Polymorphic structure lost through module functors? (?)

Not sure about the topic but hoping someone can help.
Trying to build a module type for the relationship between concrete structures (records of values), and “partial” structures (records of optional values, e.g.) I have this code working without a module type collecting things together, but when I build the module type, in functions at a top level, the compiler can no longer deduce the structure of an inner, monomorphic, parameter.

Anyone who can parse the example, how would you describe that, btw?

[more: Is it just structure lost through polymorphic variant?]

Alex Mouton

Example code here:


I’m not sure exactly what you’re trying to do, but a lot of the time people accidentally make modules too abstract by prematurely annotating them with module types. Remove the module type annotation: module Partial = {, and the example compiles fine.

thats what concerns me, yeah.
Doesn’t sound like a good story for rescript though? “Module types considered broken”?

That’s the intended behaviour. The module type in your example is doing exactly what it’s supposed to do, hiding everything that’s not explicitly listed in the module type. In this case, it is hiding the definition of the partial type, so the outside world only sees partial as an abstract type, so it doesn’t allow accessing the parameter record field.

If you explicitly publish the definition of the partial type, then it works as well:

module Partial: Partial
  with type definite = t
  and type partial = structure<option<float>> = {

The reason I didn’t suggest this in the first place is it’s not necessary. The compiler automatically infers a general-enough module type to make it work, even without the annotation.

Aha! Thats the thing there. thanks.

Im sure its in the archives of the n languages below this one, but is there a way then to just assert a module provides some interface without making it opaque? Thats how it appears to me in descriptions of module functors and to find that its not that way surprises me.

That the compiler can figure it out is great but coming at this from the “Languages are for people” side there is some expression I’m looking for here.

The compiler checks this for you automatically. Use the module where needed and you get a type error if the module doesn’t conform to the required module type. People take advantage of this flexibility in the OCaml world. E.g., you can do:

module StringMap = Map.Make(String)

This gives you a map (dictionary) with string keys, just by passing the standard library’s String module to the Map.Make functor. The String module doesn’t need to explicitly declare itself compatible with the functor’s input module type; it just needs to provide the required items (type t and let compare: (t, t) => int) to be automatically compatible. The compiler checks that.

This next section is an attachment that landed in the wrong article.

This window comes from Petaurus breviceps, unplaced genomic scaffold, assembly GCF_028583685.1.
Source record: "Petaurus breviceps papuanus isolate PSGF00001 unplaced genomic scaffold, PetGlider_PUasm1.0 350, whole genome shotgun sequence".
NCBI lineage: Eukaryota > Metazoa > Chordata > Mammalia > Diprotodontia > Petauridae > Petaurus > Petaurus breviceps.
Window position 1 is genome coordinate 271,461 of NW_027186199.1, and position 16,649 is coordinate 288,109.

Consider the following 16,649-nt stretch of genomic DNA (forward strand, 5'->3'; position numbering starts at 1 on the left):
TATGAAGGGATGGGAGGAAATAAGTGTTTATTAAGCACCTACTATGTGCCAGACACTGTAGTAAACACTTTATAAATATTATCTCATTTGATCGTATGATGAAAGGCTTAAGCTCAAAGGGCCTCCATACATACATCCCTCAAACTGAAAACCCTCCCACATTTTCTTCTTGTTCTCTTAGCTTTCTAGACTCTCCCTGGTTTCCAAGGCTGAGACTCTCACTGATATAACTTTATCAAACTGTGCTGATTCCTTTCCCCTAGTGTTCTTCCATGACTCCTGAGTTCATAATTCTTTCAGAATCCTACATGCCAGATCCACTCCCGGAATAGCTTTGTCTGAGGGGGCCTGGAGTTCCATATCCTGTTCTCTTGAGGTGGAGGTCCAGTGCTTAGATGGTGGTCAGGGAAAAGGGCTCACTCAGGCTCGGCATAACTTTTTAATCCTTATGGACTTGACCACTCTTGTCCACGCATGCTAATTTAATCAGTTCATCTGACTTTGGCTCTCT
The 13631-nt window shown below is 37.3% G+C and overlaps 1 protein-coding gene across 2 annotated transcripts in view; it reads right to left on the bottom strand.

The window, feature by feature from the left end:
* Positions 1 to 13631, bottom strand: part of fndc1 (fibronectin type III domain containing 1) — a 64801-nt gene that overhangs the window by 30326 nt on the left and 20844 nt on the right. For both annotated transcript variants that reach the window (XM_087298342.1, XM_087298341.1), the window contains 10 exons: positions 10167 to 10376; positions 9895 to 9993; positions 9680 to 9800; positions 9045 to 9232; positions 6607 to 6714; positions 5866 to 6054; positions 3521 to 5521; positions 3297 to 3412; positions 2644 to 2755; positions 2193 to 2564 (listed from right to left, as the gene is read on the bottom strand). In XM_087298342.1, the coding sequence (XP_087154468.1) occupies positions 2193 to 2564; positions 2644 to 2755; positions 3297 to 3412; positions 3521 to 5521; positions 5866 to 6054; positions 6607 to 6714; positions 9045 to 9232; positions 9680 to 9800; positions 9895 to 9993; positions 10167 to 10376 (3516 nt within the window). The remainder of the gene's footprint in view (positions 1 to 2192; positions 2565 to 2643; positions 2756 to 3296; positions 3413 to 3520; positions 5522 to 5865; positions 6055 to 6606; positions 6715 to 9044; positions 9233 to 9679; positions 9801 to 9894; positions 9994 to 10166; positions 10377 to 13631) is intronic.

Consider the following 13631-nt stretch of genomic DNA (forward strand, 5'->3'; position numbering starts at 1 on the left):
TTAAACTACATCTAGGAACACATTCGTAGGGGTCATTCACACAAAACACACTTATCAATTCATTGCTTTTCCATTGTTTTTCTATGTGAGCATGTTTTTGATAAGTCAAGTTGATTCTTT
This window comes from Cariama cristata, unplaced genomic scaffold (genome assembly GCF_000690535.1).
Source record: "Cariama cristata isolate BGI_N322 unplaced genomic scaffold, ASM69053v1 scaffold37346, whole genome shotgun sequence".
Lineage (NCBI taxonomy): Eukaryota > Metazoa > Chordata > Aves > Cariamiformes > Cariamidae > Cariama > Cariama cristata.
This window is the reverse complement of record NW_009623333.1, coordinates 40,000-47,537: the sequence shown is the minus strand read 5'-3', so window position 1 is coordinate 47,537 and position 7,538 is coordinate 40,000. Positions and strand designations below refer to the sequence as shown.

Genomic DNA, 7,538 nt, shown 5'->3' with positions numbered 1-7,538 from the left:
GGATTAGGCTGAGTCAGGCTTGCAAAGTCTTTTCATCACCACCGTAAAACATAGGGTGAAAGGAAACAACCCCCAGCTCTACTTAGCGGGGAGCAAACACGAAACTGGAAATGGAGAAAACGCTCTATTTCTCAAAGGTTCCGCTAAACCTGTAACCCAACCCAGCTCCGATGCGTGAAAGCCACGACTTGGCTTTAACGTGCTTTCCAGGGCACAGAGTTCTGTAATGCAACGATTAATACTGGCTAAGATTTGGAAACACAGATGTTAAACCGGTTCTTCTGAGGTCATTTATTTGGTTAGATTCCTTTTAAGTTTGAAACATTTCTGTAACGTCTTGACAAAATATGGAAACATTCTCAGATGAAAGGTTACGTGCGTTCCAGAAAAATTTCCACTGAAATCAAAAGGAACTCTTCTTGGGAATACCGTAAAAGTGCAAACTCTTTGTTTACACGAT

P.S. Go actually has a very similar ability with its interfaces. So do TypeScript and Flow.

Still surprising that i can only find out my module conforms to the module type of that functor by application, and giving the module the type changes its nature strongly, but Ill have to think about it more.

Thanks as ever for your time Yawaramin


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Well, I should clarify. You can of course annotate the module with a module type, and the compiler will check if it conforms to the type. Just like normal typechecking e.g. let x: int = () will be a type error. Module type errors will be thrown in the same way.

But my point is, the idea that you need to check the conformance manually, that is what I’m saying is not necessary. The compiler will check it for you at the callsite, just like all other typechecking. If it doesn’t conform, it’s easy to fix.

It feels like you’re using functors where you wouldn’t need them necessarily? Would you mind explaining your usecase a little bit more?

For future reference: You’re not using Polymorphic Variants but just a Variant with type parameters.
And they are not really your problem. As @yawaramin pointed out, your module type is the “culprit”.

Let me try to explain: Beside other things module types are used for data hiding. Eg to hide implementation details from the modules interface.
A primitive example:

module type PublicInterface = {
  type t
  let fromString: string => t
  let doSomething: t => unit

module Implementation: PublicInterface = {
  type t = string
  let fromString = x => x // could be implemented via an identity external 
  let doSomething = x => Js.log(x)

If you want to use a value of type t of this example, it’s only possible to use the defined functions in the Implementation module. The module type says this module has a type named t, but I won't say anything about it's shape. This is data hiding.
So even though the implementation aliases t to string you can’t use this knowledge outside of the Implemetation module.

And that’s exactly what’s happening in your example. Your module type hides the concrete type from the outside world. If you want to have the concrete type publicly known, you need to add it to your module type. Either by having a fixed type defined or by using the with clause.

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Or by not annotating the module with a module type, and letting the compiler infer the ‘full’ module type without any hiding.

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